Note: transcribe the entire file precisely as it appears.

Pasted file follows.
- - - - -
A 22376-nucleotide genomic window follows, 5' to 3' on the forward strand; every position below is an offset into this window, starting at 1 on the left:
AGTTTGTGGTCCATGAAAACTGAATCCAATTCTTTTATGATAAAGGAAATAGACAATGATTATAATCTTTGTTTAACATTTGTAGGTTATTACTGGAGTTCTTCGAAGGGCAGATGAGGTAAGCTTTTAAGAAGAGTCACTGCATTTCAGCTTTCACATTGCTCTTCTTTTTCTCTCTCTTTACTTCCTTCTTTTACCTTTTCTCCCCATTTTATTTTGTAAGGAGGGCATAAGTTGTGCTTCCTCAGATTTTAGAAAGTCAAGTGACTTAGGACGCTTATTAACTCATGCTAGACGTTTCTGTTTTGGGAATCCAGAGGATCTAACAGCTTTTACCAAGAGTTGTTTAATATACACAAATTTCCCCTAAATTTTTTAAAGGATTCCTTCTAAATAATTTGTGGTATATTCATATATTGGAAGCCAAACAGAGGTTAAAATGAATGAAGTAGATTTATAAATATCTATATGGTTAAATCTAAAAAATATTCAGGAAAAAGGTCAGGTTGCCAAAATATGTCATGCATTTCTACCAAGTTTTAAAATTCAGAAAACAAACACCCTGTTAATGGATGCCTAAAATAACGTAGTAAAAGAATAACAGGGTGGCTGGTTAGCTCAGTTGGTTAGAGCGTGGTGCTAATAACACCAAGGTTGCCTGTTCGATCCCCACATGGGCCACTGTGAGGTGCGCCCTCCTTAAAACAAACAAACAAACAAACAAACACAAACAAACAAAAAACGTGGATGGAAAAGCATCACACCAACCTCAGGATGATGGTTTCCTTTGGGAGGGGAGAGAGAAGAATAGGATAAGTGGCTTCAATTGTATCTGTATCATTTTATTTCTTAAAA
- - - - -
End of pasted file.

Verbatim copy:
A 22376-nucleotide genomic window follows, 5' to 3' on the forward strand; every position below is an offset into this window, starting at 1 on the left:
AGTTTGTGGTCCATGAAAACTGAATCCAATTCTTTTATGATAAAGGAAATAGACAATGATTATAATCTTTGTTTAACATTTGTAGGTTATTACTGGAGTTCTTCGAAGGGCAGATGAGGTAAGCTTTTAAGAAGAGTCACTGCATTTCAGCTTTCACATTGCTCTTCTTTTTCTCTCTCTTTACTTCCTTCTTTTACCTTTTCTCCCCATTTTATTTTGTAAGGAGGGCATAAGTTGTGCTTCCTCAGATTTTAGAAAGTCAAGTGACTTAGGACGCTTATTAACTCATGCTAGACGTTTCTGTTTTGGGAATCCAGAGGATCTAACAGCTTTTACCAAGAGTTGTTTAATATACACAAATTTCCCCTAAATTTTTTAAAGGATTCCTTCTAAATAATTTGTGGTATATTCATATATTGGAAGCCAAACAGAGGTTAAAATGAATGAAGTAGATTTATAAATATCTATATGGTTAAATCTAAAAAATATTCAGGAAAAAGGTCAGGTTGCCAAAATATGTCATGCATTTCTACCAAGTTTTAAAATTCAGAAAACAAACACCCTGTTAATGGATGCCTAAAATAACGTAGTAAAAGAATAACAGGGTGGCTGGTTAGCTCAGTTGGTTAGAGCGTGGTGCTAATAACACCAAGGTTGCCTGTTCGATCCCCACATGGGCCACTGTGAGGTGCGCCCTCCTTAAAACAAACAAACAAACAAACAAACACAAACAAACAAAAAACGTGGATGGAAAAGCATCACACCAACCTCAGGATGATGGTTTCCTTTGGGAGGGGAGAGAGAAGAATAGGATAAGTGGCTTCAATTGTATCTGTATCATTTTATTTCTTAAAA